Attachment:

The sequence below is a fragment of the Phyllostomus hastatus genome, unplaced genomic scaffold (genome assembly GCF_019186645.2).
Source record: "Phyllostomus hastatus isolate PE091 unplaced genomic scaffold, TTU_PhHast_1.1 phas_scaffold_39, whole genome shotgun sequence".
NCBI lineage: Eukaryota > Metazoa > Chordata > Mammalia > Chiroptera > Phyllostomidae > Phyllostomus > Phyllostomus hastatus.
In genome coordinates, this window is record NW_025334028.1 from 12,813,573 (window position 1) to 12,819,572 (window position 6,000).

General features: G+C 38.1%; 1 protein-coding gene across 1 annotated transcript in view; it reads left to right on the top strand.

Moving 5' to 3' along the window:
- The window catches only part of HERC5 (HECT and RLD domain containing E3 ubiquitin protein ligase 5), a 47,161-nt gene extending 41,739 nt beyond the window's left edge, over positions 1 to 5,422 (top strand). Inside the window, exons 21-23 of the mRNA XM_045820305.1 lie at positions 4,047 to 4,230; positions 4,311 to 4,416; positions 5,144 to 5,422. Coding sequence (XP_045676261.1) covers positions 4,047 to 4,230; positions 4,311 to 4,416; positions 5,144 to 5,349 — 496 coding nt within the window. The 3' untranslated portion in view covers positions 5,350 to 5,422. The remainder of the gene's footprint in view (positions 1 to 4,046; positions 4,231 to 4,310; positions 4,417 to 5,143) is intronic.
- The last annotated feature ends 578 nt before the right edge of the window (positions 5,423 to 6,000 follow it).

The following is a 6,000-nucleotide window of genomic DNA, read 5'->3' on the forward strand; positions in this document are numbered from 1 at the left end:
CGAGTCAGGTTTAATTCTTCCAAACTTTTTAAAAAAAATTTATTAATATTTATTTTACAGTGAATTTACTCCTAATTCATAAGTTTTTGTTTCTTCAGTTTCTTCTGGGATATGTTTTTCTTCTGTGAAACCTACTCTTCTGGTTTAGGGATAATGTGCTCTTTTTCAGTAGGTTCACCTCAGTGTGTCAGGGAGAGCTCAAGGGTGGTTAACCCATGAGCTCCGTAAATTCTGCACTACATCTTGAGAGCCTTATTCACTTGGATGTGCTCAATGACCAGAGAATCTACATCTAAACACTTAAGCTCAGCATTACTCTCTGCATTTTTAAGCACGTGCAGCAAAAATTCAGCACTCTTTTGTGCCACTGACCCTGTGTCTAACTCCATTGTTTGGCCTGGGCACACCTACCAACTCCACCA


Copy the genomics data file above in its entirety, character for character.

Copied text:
The sequence below is a fragment of the Phyllostomus hastatus genome, unplaced genomic scaffold (genome assembly GCF_019186645.2).
Source record: "Phyllostomus hastatus isolate PE091 unplaced genomic scaffold, TTU_PhHast_1.1 phas_scaffold_39, whole genome shotgun sequence".
NCBI lineage: Eukaryota > Metazoa > Chordata > Mammalia > Chiroptera > Phyllostomidae > Phyllostomus > Phyllostomus hastatus.
In genome coordinates, this window is record NW_025334028.1 from 12,813,573 (window position 1) to 12,819,572 (window position 6,000).

General features: G+C 38.1%; 1 protein-coding gene across 1 annotated transcript in view; it reads left to right on the top strand.

Moving 5' to 3' along the window:
- The window catches only part of HERC5 (HECT and RLD domain containing E3 ubiquitin protein ligase 5), a 47,161-nt gene extending 41,739 nt beyond the window's left edge, over positions 1 to 5,422 (top strand). Inside the window, exons 21-23 of the mRNA XM_045820305.1 lie at positions 4,047 to 4,230; positions 4,311 to 4,416; positions 5,144 to 5,422. Coding sequence (XP_045676261.1) covers positions 4,047 to 4,230; positions 4,311 to 4,416; positions 5,144 to 5,349 — 496 coding nt within the window. The 3' untranslated portion in view covers positions 5,350 to 5,422. The remainder of the gene's footprint in view (positions 1 to 4,046; positions 4,231 to 4,310; positions 4,417 to 5,143) is intronic.
- The last annotated feature ends 578 nt before the right edge of the window (positions 5,423 to 6,000 follow it).

The following is a 6,000-nucleotide window of genomic DNA, read 5'->3' on the forward strand; positions in this document are numbered from 1 at the left end:
CGAGTCAGGTTTAATTCTTCCAAACTTTTTAAAAAAAATTTATTAATATTTATTTTACAGTGAATTTACTCCTAATTCATAAGTTTTTGTTTCTTCAGTTTCTTCTGGGATATGTTTTTCTTCTGTGAAACCTACTCTTCTGGTTTAGGGATAATGTGCTCTTTTTCAGTAGGTTCACCTCAGTGTGTCAGGGAGAGCTCAAGGGTGGTTAACCCATGAGCTCCGTAAATTCTGCACTACATCTTGAGAGCCTTATTCACTTGGATGTGCTCAATGACCAGAGAATCTACATCTAAACACTTAAGCTCAGCATTACTCTCTGCATTTTTAAGCACGTGCAGCAAAAATTCAGCACTCTTTTGTGCCACTGACCCTGTGTCTAACTCCATTGTTTGGCCTGGGCACACCTACCAACTCCACCA